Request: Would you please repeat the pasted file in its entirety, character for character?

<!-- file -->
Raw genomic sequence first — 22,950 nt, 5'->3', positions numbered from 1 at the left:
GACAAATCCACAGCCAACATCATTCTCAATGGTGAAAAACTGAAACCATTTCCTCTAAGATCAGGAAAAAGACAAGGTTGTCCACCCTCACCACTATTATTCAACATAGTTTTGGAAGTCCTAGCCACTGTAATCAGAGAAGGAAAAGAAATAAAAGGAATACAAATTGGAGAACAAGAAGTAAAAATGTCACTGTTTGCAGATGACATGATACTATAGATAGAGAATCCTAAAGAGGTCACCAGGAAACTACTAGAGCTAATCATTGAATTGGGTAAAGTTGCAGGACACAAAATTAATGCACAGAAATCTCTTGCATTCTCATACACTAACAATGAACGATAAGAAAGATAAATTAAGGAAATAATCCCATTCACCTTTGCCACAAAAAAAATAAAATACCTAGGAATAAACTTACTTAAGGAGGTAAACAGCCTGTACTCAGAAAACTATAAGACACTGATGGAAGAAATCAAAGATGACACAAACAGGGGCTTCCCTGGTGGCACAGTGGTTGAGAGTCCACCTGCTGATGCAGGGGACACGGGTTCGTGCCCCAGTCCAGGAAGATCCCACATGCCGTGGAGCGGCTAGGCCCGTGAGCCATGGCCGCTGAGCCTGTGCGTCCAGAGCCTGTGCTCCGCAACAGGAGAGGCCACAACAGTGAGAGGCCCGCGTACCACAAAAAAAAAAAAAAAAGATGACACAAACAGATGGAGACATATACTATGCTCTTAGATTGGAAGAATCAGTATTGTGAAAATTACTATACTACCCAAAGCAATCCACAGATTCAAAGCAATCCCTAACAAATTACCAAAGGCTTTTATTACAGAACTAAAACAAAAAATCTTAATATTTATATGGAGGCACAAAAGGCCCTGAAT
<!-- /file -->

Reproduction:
Raw genomic sequence first — 22,950 nt, 5'->3', positions numbered from 1 at the left:
GACAAATCCACAGCCAACATCATTCTCAATGGTGAAAAACTGAAACCATTTCCTCTAAGATCAGGAAAAAGACAAGGTTGTCCACCCTCACCACTATTATTCAACATAGTTTTGGAAGTCCTAGCCACTGTAATCAGAGAAGGAAAAGAAATAAAAGGAATACAAATTGGAGAACAAGAAGTAAAAATGTCACTGTTTGCAGATGACATGATACTATAGATAGAGAATCCTAAAGAGGTCACCAGGAAACTACTAGAGCTAATCATTGAATTGGGTAAAGTTGCAGGACACAAAATTAATGCACAGAAATCTCTTGCATTCTCATACACTAACAATGAACGATAAGAAAGATAAATTAAGGAAATAATCCCATTCACCTTTGCCACAAAAAAAATAAAATACCTAGGAATAAACTTACTTAAGGAGGTAAACAGCCTGTACTCAGAAAACTATAAGACACTGATGGAAGAAATCAAAGATGACACAAACAGGGGCTTCCCTGGTGGCACAGTGGTTGAGAGTCCACCTGCTGATGCAGGGGACACGGGTTCGTGCCCCAGTCCAGGAAGATCCCACATGCCGTGGAGCGGCTAGGCCCGTGAGCCATGGCCGCTGAGCCTGTGCGTCCAGAGCCTGTGCTCCGCAACAGGAGAGGCCACAACAGTGAGAGGCCCGCGTACCACAAAAAAAAAAAAAAAAGATGACACAAACAGATGGAGACATATACTATGCTCTTAGATTGGAAGAATCAGTATTGTGAAAATTACTATACTACCCAAAGCAATCCACAGATTCAAAGCAATCCCTAACAAATTACCAAAGGCTTTTATTACAGAACTAAAACAAAAAATCTTAATATTTATATGGAGGCACAAAAGGCCCTGAAT